Beginning in 1930, Israel Correa and Carmen Rosa Vega arrived in Valle del Cauca seeking unoccupied land to start a farm, acquiring Potosi. Over the upcoming years, there weren’t major changes in their way of life, besides of raising a big family which was the Colombian tradition in those days. Following this and the lack of labor, the children had to help by doing farm work. In 1945, three different varieties were introduced to the existing Typica; Yellow Bourbon, Red Bourbon and Caturra.
Two of the eleven children, Rigoberto and Luis, showed special interest in coffee production and processing. They decided to give their crop a new direction, changing to organic in the late 90’s. Besides Potosí, another farm in the Trujillo region was acquired to enlarge the organic production, La Esperanza farm. In 2007 Don Rigoberto had the chance to lease and manage a coffee farm in the region of Boquete in Panama, called “La Carleida”, and a year later obtained first place in the “Best coffee of Panama”. At this point he decided to bring some of the Geisha seeds to Colombia, starting a new era in the history of Granja La Esperanza.
Five farms now make up the Café Granja La Esperanza: Cerro Azul, Las Margaritas, La Esperanza, Potosi and Hawaii. With a reputation for producing competition winning coffees, processes are matched with varieties to produce unique flavour profiles.
The Las Margaritas farm, known to the workers as the ‘garden of varieties’, has built a reputation as for competition winning coffees due to the varied and unusual varieties grown.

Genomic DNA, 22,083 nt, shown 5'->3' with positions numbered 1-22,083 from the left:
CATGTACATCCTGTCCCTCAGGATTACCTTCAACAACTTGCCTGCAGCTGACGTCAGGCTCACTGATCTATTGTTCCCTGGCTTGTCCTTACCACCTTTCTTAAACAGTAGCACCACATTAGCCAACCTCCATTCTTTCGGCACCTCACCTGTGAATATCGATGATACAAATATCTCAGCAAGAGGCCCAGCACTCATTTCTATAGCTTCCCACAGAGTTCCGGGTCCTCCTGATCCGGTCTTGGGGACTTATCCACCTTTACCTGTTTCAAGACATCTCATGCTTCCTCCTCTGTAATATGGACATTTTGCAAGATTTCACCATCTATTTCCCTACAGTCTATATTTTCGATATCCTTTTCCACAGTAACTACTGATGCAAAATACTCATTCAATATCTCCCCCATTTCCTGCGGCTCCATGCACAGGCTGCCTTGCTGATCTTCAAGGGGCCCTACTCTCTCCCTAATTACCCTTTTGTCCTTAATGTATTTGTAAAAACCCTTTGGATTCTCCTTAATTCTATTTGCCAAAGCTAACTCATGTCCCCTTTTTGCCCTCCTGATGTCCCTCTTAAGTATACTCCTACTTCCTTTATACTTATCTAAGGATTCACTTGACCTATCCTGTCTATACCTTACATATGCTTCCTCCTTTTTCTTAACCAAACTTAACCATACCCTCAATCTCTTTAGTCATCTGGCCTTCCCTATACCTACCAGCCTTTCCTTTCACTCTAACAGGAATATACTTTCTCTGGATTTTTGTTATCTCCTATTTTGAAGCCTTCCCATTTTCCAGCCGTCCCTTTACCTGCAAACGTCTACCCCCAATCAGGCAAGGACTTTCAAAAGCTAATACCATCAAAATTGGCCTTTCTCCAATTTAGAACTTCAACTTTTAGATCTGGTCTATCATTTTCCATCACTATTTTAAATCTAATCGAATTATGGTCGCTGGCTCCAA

The Laurina variety or ‘Bourbon Pointu’ was first planted in Café Granja over 10 years ago, and has since been renovated as part of the farms standard cycle every six to seven years. If the tree has produced well and was resistant to disease, then they are stumped but if they haven’t performed well then they are taken out and re-planted.
Laurina is a natural mutation of Bourbon which was originally selected on the island of La Réunion in a place called Ravine-aux Chevres in the 19th century. They are dwarf plants which look like Christmas trees, producing beans that are long, narrow and somewhat pointed. It produces coffee which is significantly lower in caffeine than other arabica varieties yet maintains a very high cup quality. It is very susceptible to leaf rust and diseases, which is why it isn’t widely grown.
Experienced workers pick cherries from this microlot in one day when they are at the perfect ripeness. The cherry is fermented for 36 hours in tanks which are kept in a warehouse which is 22 – 25 degrees Celsius. When this is complete the cherries are taken to a mechanical dryer where they stay for four days, it is switched off for eight hours overnight so there is a break in the drying process.